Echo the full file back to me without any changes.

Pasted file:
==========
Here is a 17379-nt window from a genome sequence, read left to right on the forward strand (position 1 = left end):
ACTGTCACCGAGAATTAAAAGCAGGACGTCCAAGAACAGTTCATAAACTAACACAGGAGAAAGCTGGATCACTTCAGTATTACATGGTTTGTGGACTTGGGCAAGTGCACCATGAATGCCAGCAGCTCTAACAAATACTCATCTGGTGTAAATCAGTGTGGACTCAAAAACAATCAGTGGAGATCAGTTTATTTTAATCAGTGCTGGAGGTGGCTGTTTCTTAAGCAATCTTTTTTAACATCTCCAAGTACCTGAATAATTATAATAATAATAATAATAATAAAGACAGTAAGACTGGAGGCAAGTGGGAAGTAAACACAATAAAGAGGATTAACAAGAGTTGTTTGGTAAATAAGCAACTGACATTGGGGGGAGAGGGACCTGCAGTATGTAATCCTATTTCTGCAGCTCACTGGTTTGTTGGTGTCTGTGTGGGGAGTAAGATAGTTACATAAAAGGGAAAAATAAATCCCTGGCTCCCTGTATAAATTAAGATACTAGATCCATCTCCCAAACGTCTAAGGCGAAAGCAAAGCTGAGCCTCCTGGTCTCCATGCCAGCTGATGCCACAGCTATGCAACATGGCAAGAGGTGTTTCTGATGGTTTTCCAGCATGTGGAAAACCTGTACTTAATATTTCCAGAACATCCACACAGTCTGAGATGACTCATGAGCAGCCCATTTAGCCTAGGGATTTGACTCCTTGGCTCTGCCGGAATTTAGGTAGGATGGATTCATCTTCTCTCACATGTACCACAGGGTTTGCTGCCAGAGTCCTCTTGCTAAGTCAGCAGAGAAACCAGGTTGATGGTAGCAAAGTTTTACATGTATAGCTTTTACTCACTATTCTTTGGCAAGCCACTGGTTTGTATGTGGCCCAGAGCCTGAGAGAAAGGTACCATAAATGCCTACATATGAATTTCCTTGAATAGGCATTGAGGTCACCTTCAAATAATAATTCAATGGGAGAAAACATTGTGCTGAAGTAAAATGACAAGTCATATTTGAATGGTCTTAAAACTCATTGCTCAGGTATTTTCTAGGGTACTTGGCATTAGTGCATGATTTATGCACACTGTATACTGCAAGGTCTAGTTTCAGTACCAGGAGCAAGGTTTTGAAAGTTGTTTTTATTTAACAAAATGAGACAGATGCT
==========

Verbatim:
Here is a 17379-nt window from a genome sequence, read left to right on the forward strand (position 1 = left end):
ACTGTCACCGAGAATTAAAAGCAGGACGTCCAAGAACAGTTCATAAACTAACACAGGAGAAAGCTGGATCACTTCAGTATTACATGGTTTGTGGACTTGGGCAAGTGCACCATGAATGCCAGCAGCTCTAACAAATACTCATCTGGTGTAAATCAGTGTGGACTCAAAAACAATCAGTGGAGATCAGTTTATTTTAATCAGTGCTGGAGGTGGCTGTTTCTTAAGCAATCTTTTTTAACATCTCCAAGTACCTGAATAATTATAATAATAATAATAATAATAAAGACAGTAAGACTGGAGGCAAGTGGGAAGTAAACACAATAAAGAGGATTAACAAGAGTTGTTTGGTAAATAAGCAACTGACATTGGGGGGAGAGGGACCTGCAGTATGTAATCCTATTTCTGCAGCTCACTGGTTTGTTGGTGTCTGTGTGGGGAGTAAGATAGTTACATAAAAGGGAAAAATAAATCCCTGGCTCCCTGTATAAATTAAGATACTAGATCCATCTCCCAAACGTCTAAGGCGAAAGCAAAGCTGAGCCTCCTGGTCTCCATGCCAGCTGATGCCACAGCTATGCAACATGGCAAGAGGTGTTTCTGATGGTTTTCCAGCATGTGGAAAACCTGTACTTAATATTTCCAGAACATCCACACAGTCTGAGATGACTCATGAGCAGCCCATTTAGCCTAGGGATTTGACTCCTTGGCTCTGCCGGAATTTAGGTAGGATGGATTCATCTTCTCTCACATGTACCACAGGGTTTGCTGCCAGAGTCCTCTTGCTAAGTCAGCAGAGAAACCAGGTTGATGGTAGCAAAGTTTTACATGTATAGCTTTTACTCACTATTCTTTGGCAAGCCACTGGTTTGTATGTGGCCCAGAGCCTGAGAGAAAGGTACCATAAATGCCTACATATGAATTTCCTTGAATAGGCATTGAGGTCACCTTCAAATAATAATTCAATGGGAGAAAACATTGTGCTGAAGTAAAATGACAAGTCATATTTGAATGGTCTTAAAACTCATTGCTCAGGTATTTTCTAGGGTACTTGGCATTAGTGCATGATTTATGCACACTGTATACTGCAAGGTCTAGTTTCAGTACCAGGAGCAAGGTTTTGAAAGTTGTTTTTATTTAACAAAATGAGACAGATGCT